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The Science Survey

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The Science Survey

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The Science Survey

How College Football and the NFL are Becoming More Similar

The NFL and College Football have always been compared. The past few years, they have become eerily similar.
Lucas Benjamin
Metlife Stadium is the largest one in the NFL, with a capacity of 82,500 people. It holds 25,100 fewer fans than College Football’s largest stadium, Michigan Stadium.

One of the major arguments in football is which organization is better: College football (NCAAF) or the NFL? Each playoff format is completely different. Their stadium atmospheres are incomparable, and the talent difference between players is vast. As the debate rages on, one thing is evident: the National Football League and Division I College Football are becoming more and more similar by the year. 

College football and the NFL have their respective pros and cons. A heavily criticized four-team playoff format has haunted college football since 2014. Meanwhile, the fan culture and stadium atmospheres within the NFL find disapproval from many people for its lack of an electric environment, compared to college football.  The National Football League hosts a well respected fourteen-team playoff, giving a large variety of teams opportunities to succeed. Understandably, the NCAAF and NFL are complete opposites when it comes to their organizations’ pros and cons.

The four-team college football playoff has been scrutinized for years. The same college football powerhouses dominate it, with a couple of surprise teams every few years. Teams such as the Alabama Crimson Tide, the Clemson Tigers, and the Ohio State Buckeyes are constantly in the playoffs, usually leaving room for only two underdog teams to make it.  The College Football Playoff Committee selects and determines the rankings of the four teams who make the playoffs. This committee is made of one current athletic director from each Power Five conference — ACC, Big Ten, Big 12, Pac-12, and SEC. The main guideline to the committee members playoff selections goes as follows: ‘do not choose the most deserving, choose the best.’ 

In the past ten seasons, Alabama has participated in the college football playoffs eight times, Ohio State five times, and Clemson six times. There was an overlap between at least two of these three teams in seven of those seasons. There are 133 Division I Football teams. Every season, the majority of teams play with little to no hope of making the playoffs, let alone winning a national championship, because the chances are so slim.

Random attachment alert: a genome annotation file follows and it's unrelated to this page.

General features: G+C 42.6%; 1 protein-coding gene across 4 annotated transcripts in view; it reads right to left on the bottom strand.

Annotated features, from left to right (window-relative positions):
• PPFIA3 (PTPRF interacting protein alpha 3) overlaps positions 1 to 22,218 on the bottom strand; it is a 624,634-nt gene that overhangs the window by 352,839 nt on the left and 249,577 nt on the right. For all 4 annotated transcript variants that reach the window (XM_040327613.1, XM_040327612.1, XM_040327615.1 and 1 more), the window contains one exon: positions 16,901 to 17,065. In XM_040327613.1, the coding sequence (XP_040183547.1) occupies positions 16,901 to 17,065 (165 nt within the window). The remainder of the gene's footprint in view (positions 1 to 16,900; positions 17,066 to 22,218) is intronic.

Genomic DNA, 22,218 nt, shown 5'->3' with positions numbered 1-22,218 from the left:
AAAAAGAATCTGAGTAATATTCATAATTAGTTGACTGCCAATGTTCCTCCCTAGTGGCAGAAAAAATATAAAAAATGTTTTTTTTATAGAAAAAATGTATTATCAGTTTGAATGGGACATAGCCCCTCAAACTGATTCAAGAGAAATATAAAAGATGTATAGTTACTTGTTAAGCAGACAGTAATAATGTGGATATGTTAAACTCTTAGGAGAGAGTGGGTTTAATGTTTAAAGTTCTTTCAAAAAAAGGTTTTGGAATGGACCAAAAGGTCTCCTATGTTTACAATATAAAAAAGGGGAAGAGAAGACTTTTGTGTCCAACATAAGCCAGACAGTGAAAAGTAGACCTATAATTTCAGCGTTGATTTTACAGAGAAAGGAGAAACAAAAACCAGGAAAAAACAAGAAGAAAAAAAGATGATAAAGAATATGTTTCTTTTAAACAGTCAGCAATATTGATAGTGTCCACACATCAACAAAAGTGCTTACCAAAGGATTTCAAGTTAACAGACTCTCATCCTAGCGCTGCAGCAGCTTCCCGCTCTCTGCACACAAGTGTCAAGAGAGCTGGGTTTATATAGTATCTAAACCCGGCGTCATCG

The Ohio State Buckeyes hosted a ‘Scarlet Out’ in a top ten matchup against Penn State. (Lucas Benjamin)

This college football season, Florida State stood as a reminder of how corrupt this playoff system is. The Florida State Seminoles were undefeated, along with Michigan and Washington. All were the champions of their respective conferences. Despite this, only Michigan and Washington advanced to the playoffs.

When the college football playoff committee released this decision, they explained that the largest reason they left Florida State out was because their Quarterback Jordan Travis recently sustained a severe leg injury, ending his season. The committee did not believe Florida State could compete without him, which was a fair assumption, yet raises the question: Why did Florida State play the games at all? The Seminoles did everything they could to make the playoffs. They went undefeated, won their conference, and beat a variety of ranked teams. But because one player got injured, none of that effort mattered. This situation serves as a testament to how dishonorable the four team college football playoff system is.

For comparison, the playoff format of the National Football League is not as controversial  to football fans. It holds fourteen teams, seven from each the AFC (American Football Conference) and the NFC (National Football Conference), the two conferences in the NFL. Each conference holds four divisions, which hold four teams each. The team in each division with the best record earns a home playoff game. The three other playoff spots in each conference are taken up by the teams with the best records who didn’t win their divisions. They each earn an away playoff game. It is worth noting that the team with the best record in each conference earns a bye week in the first round of the playoffs, automatically advancing to the second round. Since there are 32 teams in the NFL, nearly half the league competes in the postseason. This makes for an extremely competitive and exciting regular season, as there is opportunity for every team to make it out of the regular season.